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Old 11-14-2012, 05:30 AM
 
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Dunno why I thought of this, but since I did its been bugging me...

At 1600 I leave Point A travelling faster than light and arrive at point B at 1605. The light from starting point A arrives at point B at 1606.

My question is, what happens to me in that one minute gap at my final destination while I wait for the light from my start point to catch up with me?
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Old 11-14-2012, 11:06 AM
 
Location: Somewhere in northern Alabama
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Starbucks?
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Old 11-14-2012, 01:07 PM
 
Location: Seattle, Washington
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I wrote a summary some time ago with a very similar thought as the subject. I imagine that looking back at your starting point, you would see an image of it as it was from a time BEFORE you left it. You might even see yourself headed to where you are now, since the light leaving you hasn't caught up with you yet! It would probably look like you are going to crash into yourself. Wouldn't that be a trip!
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Old 11-14-2012, 07:24 PM
 
Location: Westwood, MA
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Quote:
Originally Posted by Kreutz View Post
Dunno why I thought of this, but since I did its been bugging me...

At 1600 I leave Point A travelling faster than light and arrive at point B at 1605. The light from starting point A arrives at point B at 1606.

My question is, what happens to me in that one minute gap at my final destination while I wait for the light from my start point to catch up with me?
I'm not sure what he question is. The impossible thing is the faster than light travel. Once you've done that you've violated causality. Not that much interesting would happen as you wait for the light to reach you once youve returned to subluminal speeds. You can similarly be ahead of light by using a mirror.
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Old 11-15-2012, 03:59 PM
 
Location: Chicago, chicago, it's my kinda town
223 posts, read 192,653 times
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Quote:
Originally Posted by Kreutz View Post
Dunno why I thought of this, but since I did its been bugging me...

At 1600 I leave Point A travelling faster than light and arrive at point B at 1605. The light from starting point A arrives at point B at 1606.

My question is, what happens to me in that one minute gap at my final destination while I wait for the light from my start point to catch up with me?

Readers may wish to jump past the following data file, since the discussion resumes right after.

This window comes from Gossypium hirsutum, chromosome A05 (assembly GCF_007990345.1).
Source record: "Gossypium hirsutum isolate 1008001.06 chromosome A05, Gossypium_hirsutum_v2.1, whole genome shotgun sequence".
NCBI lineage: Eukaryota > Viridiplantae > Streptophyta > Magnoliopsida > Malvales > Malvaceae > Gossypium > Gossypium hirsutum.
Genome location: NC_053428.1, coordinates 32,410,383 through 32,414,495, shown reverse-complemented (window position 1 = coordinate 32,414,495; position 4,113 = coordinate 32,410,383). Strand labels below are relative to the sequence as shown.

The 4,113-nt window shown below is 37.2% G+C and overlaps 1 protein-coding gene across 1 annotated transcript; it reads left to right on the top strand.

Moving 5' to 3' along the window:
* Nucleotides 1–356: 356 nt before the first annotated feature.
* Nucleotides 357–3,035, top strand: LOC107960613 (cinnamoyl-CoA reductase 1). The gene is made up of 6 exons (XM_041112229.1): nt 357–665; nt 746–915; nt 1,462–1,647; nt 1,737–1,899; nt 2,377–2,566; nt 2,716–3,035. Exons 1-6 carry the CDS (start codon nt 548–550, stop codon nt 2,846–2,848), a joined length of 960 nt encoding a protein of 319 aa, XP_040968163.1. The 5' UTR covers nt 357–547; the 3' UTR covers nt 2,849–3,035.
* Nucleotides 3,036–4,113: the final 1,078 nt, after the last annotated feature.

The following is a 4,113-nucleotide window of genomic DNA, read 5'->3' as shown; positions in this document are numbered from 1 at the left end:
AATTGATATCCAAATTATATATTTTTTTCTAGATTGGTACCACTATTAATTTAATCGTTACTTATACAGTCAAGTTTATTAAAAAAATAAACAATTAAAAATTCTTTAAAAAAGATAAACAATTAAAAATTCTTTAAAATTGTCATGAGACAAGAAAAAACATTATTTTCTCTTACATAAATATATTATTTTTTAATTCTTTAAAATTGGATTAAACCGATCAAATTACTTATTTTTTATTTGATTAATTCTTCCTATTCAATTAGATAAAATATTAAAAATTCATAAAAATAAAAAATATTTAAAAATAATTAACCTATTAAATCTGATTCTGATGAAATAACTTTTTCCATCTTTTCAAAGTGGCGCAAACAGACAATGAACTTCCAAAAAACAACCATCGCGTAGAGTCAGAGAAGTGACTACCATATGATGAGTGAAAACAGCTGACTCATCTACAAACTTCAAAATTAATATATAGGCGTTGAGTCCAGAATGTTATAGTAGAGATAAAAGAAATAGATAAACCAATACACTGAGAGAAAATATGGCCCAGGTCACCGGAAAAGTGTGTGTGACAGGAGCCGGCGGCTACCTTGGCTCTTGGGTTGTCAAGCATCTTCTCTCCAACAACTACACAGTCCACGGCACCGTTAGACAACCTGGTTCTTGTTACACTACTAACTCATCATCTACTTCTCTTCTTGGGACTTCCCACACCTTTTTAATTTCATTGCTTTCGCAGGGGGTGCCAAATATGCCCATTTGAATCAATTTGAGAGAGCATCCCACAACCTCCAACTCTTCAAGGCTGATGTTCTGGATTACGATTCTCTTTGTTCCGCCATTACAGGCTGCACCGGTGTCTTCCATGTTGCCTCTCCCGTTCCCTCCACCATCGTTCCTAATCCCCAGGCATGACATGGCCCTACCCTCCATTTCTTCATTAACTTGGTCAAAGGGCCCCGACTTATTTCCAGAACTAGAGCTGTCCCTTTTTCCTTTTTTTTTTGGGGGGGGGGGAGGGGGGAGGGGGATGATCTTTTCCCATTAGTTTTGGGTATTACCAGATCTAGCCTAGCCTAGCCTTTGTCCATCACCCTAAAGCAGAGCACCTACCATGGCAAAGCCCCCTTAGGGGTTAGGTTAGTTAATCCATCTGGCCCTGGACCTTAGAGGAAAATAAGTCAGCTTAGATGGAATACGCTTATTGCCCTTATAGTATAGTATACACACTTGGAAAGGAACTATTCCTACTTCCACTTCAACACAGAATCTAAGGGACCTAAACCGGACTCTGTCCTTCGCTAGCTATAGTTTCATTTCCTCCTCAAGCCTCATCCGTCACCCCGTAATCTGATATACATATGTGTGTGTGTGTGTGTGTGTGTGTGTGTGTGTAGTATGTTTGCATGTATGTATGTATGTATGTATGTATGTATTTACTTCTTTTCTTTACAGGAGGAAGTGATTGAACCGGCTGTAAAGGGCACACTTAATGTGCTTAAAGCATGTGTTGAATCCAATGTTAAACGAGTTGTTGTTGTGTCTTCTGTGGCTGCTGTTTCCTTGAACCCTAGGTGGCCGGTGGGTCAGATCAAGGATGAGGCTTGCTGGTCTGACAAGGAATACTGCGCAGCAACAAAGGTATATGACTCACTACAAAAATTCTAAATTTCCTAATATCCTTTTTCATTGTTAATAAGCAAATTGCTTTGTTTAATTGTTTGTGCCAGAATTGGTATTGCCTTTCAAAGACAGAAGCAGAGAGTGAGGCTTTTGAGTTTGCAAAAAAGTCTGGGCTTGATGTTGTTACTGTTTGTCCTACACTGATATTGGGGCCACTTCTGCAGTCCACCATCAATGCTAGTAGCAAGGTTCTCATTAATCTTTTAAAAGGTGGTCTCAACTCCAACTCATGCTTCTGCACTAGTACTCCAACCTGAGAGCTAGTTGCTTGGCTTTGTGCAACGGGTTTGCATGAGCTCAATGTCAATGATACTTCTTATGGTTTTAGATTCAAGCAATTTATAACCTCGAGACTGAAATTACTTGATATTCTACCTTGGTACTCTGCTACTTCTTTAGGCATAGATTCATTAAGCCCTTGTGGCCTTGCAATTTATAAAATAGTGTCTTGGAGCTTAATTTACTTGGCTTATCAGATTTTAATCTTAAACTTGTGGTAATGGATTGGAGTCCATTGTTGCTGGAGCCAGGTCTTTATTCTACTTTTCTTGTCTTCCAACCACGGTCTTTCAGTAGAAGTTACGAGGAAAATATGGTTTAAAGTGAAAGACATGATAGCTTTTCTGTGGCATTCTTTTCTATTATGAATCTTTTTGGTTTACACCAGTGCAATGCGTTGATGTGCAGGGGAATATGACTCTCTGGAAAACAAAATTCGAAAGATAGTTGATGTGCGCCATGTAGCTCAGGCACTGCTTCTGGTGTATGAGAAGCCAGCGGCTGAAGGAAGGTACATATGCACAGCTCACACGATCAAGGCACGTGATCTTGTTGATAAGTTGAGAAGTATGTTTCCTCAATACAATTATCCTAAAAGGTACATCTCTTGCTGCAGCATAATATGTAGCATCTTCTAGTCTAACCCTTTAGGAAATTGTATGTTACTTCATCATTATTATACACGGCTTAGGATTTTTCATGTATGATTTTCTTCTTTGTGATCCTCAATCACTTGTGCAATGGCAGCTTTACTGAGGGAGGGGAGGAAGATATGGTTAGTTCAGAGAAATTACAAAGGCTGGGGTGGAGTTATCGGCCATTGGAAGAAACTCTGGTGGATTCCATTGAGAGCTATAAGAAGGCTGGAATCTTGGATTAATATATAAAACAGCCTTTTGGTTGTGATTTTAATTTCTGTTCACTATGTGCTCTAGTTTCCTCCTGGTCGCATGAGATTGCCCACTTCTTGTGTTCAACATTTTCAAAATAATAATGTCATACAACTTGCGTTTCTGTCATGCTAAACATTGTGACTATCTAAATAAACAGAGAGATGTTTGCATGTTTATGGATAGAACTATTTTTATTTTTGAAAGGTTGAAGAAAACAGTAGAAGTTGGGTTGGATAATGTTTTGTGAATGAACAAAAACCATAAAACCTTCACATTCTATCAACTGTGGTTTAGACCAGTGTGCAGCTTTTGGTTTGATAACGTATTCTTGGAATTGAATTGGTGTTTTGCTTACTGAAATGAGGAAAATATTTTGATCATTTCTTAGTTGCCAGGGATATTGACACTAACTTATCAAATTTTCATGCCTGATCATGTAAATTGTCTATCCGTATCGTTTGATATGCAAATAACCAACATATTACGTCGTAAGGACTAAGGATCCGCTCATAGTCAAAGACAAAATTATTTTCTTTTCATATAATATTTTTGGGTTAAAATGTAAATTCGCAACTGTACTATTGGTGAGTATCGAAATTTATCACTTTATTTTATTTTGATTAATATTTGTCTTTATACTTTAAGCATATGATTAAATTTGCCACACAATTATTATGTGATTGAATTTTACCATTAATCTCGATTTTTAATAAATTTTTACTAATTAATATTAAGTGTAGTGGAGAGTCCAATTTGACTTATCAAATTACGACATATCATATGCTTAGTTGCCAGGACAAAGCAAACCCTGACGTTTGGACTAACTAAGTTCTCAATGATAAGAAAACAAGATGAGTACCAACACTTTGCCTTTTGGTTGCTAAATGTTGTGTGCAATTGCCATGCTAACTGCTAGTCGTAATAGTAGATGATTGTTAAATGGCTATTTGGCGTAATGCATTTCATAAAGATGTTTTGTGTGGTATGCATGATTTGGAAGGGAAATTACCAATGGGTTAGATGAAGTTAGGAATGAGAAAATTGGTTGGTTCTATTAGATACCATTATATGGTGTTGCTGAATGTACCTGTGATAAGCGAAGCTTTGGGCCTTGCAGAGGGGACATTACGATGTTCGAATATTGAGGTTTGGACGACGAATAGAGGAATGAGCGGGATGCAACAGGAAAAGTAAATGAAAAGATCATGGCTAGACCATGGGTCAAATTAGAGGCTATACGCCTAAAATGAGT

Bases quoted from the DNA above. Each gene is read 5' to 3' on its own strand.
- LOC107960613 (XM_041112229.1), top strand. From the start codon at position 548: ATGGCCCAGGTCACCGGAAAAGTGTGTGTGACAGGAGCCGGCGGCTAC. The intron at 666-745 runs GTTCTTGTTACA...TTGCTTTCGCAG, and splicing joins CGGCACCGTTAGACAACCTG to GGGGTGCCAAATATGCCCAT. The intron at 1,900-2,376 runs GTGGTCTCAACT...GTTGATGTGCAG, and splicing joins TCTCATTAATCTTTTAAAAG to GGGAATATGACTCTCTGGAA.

I dont know but I bet you could find out on some lsd.
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Old 11-18-2012, 11:41 PM
 
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Big Bang....what did it expand into? How can a singularity expand into nothing....if there is nothing to expand into in the first place? How fast can light travel into or through nothing....
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Old 11-19-2012, 01:05 AM
 
Location: Westwood, MA
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Quote:
Originally Posted by Narcissus23 View Post
Big Bang....what did it expand into? How can a singularity expand into nothing....if there is nothing to expand into in the first place? How fast can light travel into or through nothing....
The Big Bang is an expansion of space, not into it. While people need to embed objects in higher dimensional spaces to conceptualize them, the math works fine with or without a higher-dimensional space in which to expand. Probably not a satisfying answer, but it still is the answer consistent with observation.
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Old 11-19-2012, 01:01 PM
 
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Don't we need an entirely new model of physics to do this? Current model only lets you go to C, not beyond it. Inventing a new line of physics means we'd have an entirely different means to calculate how something like this work play out.

Let's theorize tachyons--particles with a minimum velocity of C+1 and unlimited top-end velocity. This would theoretically allow me to travel to any point in space instantaneously.

I think the question is easier to think about if I step away to some place 10 light years away--and then look back to where I came from. I would obviously have changed places, but as mentioned, the light is still coming, so I'd be seeing back into time ten years into events that have already happened.

So let's shrink it down to a minute.

I transfer to place X one minute ahead the time it would take light to get there. Looking back, I'd see myself preparing to transport my self one light-minute away. At the time I break C, I disappear (no longer being observable\instantaneously transporting to "the present" time).

So if I was running, reached C, then broke though the C barrier to C+1, I would disappear from measurable view when I break through C, so while I might see myself running towards where I am standing, the moment I break the C-barrier, I'd no longer be visible.
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